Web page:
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Climate activists in the Netherlands: “We need hope through action”

“You all come to us young people for hope? How dare you.” Greta Thunberg spoke with anger and passion about the urgency for world leaders to take swift action on the climate emergency the world faces. She’s not the first young person to beg for action, or the first activist. She is one of many. For decades and decades, activists and scientists have warned us about the impact of industrialization and consumerism on the ecosystem. Yet it is Greta's generation that will experience the most dramatic changes.

In the lead-up to the UN Climate Action Summit, people all over the world have been joining the students striking for action on the climate emergency. For this article, I spoke with three climate activists in the Netherlands about their activities and motivations.

“I never felt I’d be willing to be arrested. But I am now.”

Leila Gray speaks six languages. She’s an actor and a transplant to the Netherlands from the UK. In the past, she felt that there were plenty of people working on climate change solutions, so she didn’t have to:

“I went through that period of thinking that other people were working on climate change, so I didn’t have to. And then there were the fires in Indonesia around 2015. People were walking around with oxygen masks. Children were evacuated.”

Leila discovered that palm oil production was one of the key factors in the fires. She felt the obvious thing to do was demand that the EU end the import of palm oil.

If only it were so simple.

Instead, Leila discovered that eliminating palm oil meant replacing it with something else that would likely be as damaging:

“It’s not as simple as getting rid of something. The solution is not to replace. In the Global North we need to reduce our consumption.”

In 2018, she started following the activities of Extinction Rebellion (XR) in the UK. Their tactics and passion spoke to her: “I was stunned to see that many people, including young mothers, were saying, ‘I’m so scared for the future that I’m willing to go to prison to make change’.”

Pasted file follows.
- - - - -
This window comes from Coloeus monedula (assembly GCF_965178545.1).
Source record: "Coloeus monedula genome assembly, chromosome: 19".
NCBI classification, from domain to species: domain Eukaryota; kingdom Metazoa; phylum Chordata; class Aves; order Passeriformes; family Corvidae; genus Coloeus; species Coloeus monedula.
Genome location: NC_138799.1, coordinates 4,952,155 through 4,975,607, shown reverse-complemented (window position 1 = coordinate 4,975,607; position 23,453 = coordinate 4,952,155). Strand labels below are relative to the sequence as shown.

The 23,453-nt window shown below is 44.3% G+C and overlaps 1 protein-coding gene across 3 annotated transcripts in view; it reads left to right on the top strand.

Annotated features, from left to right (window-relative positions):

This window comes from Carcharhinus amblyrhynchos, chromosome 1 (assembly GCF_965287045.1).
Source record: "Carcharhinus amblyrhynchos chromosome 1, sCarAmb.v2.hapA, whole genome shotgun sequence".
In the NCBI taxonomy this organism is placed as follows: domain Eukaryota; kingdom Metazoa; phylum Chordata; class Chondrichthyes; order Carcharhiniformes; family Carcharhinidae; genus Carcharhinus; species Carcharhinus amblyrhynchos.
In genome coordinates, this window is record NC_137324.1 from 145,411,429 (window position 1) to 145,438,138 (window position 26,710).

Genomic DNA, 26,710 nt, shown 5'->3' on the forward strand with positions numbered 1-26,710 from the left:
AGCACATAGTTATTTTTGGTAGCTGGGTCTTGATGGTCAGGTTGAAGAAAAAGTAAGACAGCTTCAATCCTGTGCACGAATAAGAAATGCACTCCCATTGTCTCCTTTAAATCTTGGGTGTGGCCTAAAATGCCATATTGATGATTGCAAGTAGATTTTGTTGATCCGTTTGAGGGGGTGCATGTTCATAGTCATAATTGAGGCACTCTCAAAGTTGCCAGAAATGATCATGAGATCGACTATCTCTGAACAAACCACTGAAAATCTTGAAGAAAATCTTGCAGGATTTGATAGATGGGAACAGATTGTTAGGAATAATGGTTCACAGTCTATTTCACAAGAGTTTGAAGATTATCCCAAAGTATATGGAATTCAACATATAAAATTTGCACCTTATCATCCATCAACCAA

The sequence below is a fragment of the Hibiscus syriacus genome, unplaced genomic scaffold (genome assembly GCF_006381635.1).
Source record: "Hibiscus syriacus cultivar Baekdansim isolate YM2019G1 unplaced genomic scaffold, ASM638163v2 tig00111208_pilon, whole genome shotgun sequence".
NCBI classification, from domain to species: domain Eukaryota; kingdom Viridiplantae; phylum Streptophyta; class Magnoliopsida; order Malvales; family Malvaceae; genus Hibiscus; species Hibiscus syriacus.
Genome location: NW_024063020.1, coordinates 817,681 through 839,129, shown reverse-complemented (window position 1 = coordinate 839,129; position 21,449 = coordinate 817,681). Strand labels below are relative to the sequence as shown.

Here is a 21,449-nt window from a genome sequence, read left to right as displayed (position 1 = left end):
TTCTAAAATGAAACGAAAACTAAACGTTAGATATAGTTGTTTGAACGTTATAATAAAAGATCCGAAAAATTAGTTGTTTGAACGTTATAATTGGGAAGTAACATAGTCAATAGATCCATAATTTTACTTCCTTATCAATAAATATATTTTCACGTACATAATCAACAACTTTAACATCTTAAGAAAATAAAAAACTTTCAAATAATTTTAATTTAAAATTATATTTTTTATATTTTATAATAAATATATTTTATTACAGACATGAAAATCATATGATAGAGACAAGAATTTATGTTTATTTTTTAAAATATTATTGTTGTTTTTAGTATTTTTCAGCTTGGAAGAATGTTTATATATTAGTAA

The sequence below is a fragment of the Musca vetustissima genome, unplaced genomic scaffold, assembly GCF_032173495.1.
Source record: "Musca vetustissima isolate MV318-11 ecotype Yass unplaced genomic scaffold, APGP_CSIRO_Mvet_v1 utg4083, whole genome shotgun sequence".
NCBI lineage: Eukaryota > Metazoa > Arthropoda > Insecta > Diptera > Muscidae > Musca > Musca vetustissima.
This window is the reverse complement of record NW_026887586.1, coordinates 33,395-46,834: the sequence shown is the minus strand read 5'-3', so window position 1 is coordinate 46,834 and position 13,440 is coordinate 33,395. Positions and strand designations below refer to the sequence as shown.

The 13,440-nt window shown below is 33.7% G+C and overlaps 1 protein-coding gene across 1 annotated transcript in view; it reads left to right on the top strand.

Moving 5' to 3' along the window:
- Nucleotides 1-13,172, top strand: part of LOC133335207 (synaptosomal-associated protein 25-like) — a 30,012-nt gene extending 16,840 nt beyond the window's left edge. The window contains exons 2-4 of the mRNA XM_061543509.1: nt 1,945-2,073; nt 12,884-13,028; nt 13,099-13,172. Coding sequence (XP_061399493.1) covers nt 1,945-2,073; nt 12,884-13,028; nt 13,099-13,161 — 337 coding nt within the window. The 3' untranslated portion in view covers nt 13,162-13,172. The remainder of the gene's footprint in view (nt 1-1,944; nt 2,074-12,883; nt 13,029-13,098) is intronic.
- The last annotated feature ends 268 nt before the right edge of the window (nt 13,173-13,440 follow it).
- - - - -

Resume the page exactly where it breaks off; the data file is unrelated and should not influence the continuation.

She found the XR group in the Netherlands and joined. “I’ve never engaged in activism before. I believe in this so much that I am prepared to make a sacrifice. I never felt I’d be willing to be arrested. But I am now.”

“…twice the opportunity for disruption”

University student Jonathan Leggett joined the Extinction Rebellion movement for similar reasons to Leila's:

“Frankly, I am absolutely terrified of the course we are heading on, and government inaction.”

As a student of climate change, he is especially concerned.

“In 1990, the UN was saying that we had to halt warming to 1 degree centigrade. We’re now at 1.1. The IPCC [The Intergovernmental Panel on Climate Change] is saying 1.5 is the absolute maximum.”

Jonathan adds that those numbers are conservative.

Jonathan Leggett at the Sept 27 Climate Strike demonstration in The Hague. Photo used with permission.

Unlike Leila, Jonathan has been involved in activism in one form or another since he was a child. Some of his earliest memories of protest are from the 2003 antiwar demonstration in London, which he attended on the shoulders of his parents, who are activists themselves. He notes that the appetite for activism is smaller in the Netherlands than in the UK, where he was born.

“One of the issues we’re having in the Netherlands as opposed to the UK is that there is not currently a strong culture of protest. This can work to our advantage, because we can think about new forms of protest. To a certain extent this frees us to be more creative.”

There's another advantage, as Jonathan points out:

“Having two capitals, Amsterdam and The Hague, means that we have twice the opportunity for disruption.”

I asked Jonathan if he was angry at previous generations for not doing more to address climate change.